Thursday, December 13, 2012

Early Winter 2012 Range Test

After 25,000 miles I have to be honest in saying my degradation on my 2011 LEAF has been much less than I had expected at this point.  In my previous experience with my ZENN and its lead-acid power pack the initial loss from a new battery pack happened in very short order, then leveled off for a bit, then died off at a relatively rapid pace.  Unlike the Lithium pack in my LEAF, Lead-Acid did not do well when using more than half its charge on a regular basis. Nissan stated to expect about 20% loss after 5 years, 30% after 10.  If a year is 12,500 miles I figured the rate of degradation after the initial break in period to be 2% per year based on the additional 10% of loss expected in the latter 5 years. That means a slightly higher rate would be expected for the first few years.

The other thing I was hoping for was good battery management on my part would help my numbers. So, I started working with a baseline of 15% after 5 years, 25% after 10 years.  With that in mind and still taking 2% annual degradation for the last 7 years means losing 11% in the first 3 years.  Keep in mind; other than Nissan's statement of expected capacity loss, all the comments to this point is pure speculation.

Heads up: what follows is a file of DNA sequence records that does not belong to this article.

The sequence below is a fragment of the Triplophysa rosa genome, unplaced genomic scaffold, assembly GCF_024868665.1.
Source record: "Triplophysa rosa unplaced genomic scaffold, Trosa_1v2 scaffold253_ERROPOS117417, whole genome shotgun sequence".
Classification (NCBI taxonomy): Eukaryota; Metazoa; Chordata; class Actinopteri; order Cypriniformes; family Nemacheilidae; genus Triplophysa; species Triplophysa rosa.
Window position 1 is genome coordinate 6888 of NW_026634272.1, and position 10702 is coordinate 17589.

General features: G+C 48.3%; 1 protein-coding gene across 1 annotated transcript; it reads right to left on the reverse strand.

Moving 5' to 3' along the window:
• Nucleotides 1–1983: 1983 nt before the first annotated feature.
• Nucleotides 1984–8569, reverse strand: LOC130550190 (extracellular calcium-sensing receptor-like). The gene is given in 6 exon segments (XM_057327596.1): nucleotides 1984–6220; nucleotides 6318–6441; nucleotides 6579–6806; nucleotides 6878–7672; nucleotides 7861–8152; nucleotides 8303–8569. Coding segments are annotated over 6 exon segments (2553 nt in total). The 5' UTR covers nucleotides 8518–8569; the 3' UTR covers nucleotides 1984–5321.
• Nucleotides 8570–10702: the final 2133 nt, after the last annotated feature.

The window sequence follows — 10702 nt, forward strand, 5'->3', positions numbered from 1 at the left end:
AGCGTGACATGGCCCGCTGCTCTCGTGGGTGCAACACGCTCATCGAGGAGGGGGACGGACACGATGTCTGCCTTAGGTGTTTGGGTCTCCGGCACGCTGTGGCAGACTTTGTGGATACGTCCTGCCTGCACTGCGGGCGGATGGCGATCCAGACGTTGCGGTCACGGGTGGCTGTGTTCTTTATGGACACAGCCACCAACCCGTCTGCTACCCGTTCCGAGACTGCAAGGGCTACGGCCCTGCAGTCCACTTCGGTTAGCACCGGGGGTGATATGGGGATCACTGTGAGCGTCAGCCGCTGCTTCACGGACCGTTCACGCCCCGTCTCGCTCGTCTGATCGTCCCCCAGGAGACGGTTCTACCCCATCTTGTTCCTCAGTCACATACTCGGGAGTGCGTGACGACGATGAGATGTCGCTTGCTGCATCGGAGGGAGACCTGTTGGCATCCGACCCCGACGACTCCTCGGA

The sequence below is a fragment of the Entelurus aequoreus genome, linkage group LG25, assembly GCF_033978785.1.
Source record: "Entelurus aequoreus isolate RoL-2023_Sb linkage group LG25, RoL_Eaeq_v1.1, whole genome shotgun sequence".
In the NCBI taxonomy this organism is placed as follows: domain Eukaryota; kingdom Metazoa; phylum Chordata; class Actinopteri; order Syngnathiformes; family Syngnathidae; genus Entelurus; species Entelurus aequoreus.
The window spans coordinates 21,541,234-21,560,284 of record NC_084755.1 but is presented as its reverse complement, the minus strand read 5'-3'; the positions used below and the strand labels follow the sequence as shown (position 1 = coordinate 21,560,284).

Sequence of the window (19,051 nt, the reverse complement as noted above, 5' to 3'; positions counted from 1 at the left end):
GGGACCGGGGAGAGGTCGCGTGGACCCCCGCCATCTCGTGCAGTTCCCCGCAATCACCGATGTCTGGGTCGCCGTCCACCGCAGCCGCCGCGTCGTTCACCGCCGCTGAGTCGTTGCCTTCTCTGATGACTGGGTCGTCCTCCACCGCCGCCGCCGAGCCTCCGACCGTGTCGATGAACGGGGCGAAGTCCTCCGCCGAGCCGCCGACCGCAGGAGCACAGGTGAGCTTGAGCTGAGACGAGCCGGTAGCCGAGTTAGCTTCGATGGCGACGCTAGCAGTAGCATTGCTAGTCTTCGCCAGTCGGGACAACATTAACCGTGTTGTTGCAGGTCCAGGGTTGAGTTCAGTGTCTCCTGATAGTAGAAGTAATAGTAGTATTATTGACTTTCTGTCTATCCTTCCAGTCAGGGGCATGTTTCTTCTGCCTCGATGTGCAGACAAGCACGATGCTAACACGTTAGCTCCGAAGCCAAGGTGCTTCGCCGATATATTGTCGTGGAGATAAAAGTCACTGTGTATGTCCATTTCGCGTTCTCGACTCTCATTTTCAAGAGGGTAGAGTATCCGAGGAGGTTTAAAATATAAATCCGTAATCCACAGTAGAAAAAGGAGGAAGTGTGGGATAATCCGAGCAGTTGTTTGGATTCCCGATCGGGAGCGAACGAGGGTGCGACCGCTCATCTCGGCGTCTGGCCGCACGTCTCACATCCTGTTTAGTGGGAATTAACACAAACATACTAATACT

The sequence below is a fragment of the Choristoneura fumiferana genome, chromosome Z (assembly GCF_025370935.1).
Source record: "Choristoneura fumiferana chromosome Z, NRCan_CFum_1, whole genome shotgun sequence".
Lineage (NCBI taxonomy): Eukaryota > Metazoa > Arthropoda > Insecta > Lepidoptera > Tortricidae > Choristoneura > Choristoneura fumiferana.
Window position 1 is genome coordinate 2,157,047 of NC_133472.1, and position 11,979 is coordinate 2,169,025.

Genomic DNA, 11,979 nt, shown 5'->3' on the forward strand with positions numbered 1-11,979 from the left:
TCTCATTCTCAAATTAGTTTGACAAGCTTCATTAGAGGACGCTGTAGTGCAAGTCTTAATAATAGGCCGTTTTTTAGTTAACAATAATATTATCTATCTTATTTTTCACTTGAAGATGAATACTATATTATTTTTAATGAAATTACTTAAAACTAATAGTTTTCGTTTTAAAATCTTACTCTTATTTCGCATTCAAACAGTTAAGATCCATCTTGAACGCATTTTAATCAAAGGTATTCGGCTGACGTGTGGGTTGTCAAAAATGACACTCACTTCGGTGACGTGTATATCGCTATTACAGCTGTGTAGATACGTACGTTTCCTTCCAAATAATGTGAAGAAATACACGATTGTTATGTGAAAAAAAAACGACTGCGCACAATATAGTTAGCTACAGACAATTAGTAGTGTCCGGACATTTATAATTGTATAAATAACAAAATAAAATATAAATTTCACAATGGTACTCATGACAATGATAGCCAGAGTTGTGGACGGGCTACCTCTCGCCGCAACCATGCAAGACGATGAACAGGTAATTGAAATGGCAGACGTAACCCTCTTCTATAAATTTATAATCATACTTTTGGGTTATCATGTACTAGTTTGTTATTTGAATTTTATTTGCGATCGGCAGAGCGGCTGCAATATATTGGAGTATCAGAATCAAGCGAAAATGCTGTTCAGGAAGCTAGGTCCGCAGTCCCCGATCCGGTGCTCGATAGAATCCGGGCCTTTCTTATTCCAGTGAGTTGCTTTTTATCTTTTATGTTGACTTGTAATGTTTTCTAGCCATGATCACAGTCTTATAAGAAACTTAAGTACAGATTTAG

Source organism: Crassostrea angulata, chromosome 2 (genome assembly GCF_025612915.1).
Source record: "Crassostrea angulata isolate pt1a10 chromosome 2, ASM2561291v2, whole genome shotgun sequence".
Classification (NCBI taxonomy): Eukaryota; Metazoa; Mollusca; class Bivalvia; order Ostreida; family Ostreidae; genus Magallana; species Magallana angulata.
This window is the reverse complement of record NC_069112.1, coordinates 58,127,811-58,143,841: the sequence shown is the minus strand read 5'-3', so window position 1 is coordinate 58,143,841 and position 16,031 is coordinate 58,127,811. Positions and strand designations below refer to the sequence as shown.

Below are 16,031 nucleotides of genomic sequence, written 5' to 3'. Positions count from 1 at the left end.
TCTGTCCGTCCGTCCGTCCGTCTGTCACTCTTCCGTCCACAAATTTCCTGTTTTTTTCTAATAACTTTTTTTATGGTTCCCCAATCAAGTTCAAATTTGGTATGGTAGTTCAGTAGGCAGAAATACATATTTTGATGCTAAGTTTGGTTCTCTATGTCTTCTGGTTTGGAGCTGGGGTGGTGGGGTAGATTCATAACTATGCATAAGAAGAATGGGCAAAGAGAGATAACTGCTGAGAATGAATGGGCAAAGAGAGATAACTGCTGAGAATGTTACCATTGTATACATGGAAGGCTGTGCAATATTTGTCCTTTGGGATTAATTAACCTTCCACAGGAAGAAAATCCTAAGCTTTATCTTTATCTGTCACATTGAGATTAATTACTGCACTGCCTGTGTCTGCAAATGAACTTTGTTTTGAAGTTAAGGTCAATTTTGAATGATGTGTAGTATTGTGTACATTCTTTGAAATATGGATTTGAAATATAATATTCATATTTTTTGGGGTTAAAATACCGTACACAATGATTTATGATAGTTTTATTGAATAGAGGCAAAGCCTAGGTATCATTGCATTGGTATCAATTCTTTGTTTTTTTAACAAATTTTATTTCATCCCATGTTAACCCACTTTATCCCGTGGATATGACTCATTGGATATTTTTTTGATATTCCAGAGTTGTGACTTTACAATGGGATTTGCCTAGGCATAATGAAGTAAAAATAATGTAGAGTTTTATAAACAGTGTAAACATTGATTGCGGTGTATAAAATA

Based on extrapolating various trips using average GIDs per mile, I projected a winter range of 75 miles using minimal climate control.  Yesterday, I was faced with a journey that would be about 75.8 miles (according to Google Maps) round trip.  I could have taken the Prius but I just had to see what the LEAF could do if I really needed it to do it.

I left with a full charge of 269 GID (95.7% capacity) at 5:15 AM,  OAT 37º, virtually no rain (actually a very light mist) Since I knew I would be taxing the range, I only used enough defrost to keep the windows clear.  I started out driving speed of 56-58 mph.  Return trip was at 1 PM mostly at 60 mph traffic permitting,  OAT 43º and partly sunny. I pulled into the Tumwater DCFC at 74.8 miles and 34 GID. I used 235 GID and averaged 3.14 GID per mile. Based on that, I had about 5.6 miles of range before hitting Turtle mode at 8 GID.

The trip did end up with 5.8 miles of city driving mostly at 40-45 mph (this was "fastest" route setting) so with another 5.8 coming back along with 4 miles at this end made it approximately 58 freeway miles. Dash stated I did 4.5 miles per Kwh which calculates to 17.86 Kwh from car to wheels.  Now, if I had used heat both ways, moderate settings would have averaged 1.5 to 2 Kwh and total trip time of just over 90 minutes so would have burned about 2.25-3 Kwh.  Keeping with the 4.5 miles per Kwh, my range could have been as little as  67 miles.  This is what I call the "family" range.

The previous day, I had a trip that was slightly longer, about 80 miles round trip. Unfortunately the LEAF was reserved so I took the Prius. Even with "unlimited" heat, I find that even settings as low at 68º on the climate control is too warm for me. The Prius fogs up a lot more (probably because of the warmer air...)  so toggling defrost must be done more frequently, but my winter range would probably be closer to the 72-75 miles as stated earlier.

Previously my unscientific measurement of "family" winter range was 70 miles so it would appear that I have lost at least 3 miles. which would only be 4%. I have lost about 5% in GID count.  If this holds up, I think I can project a 12% loss after 5 years and 22% after 10 years.

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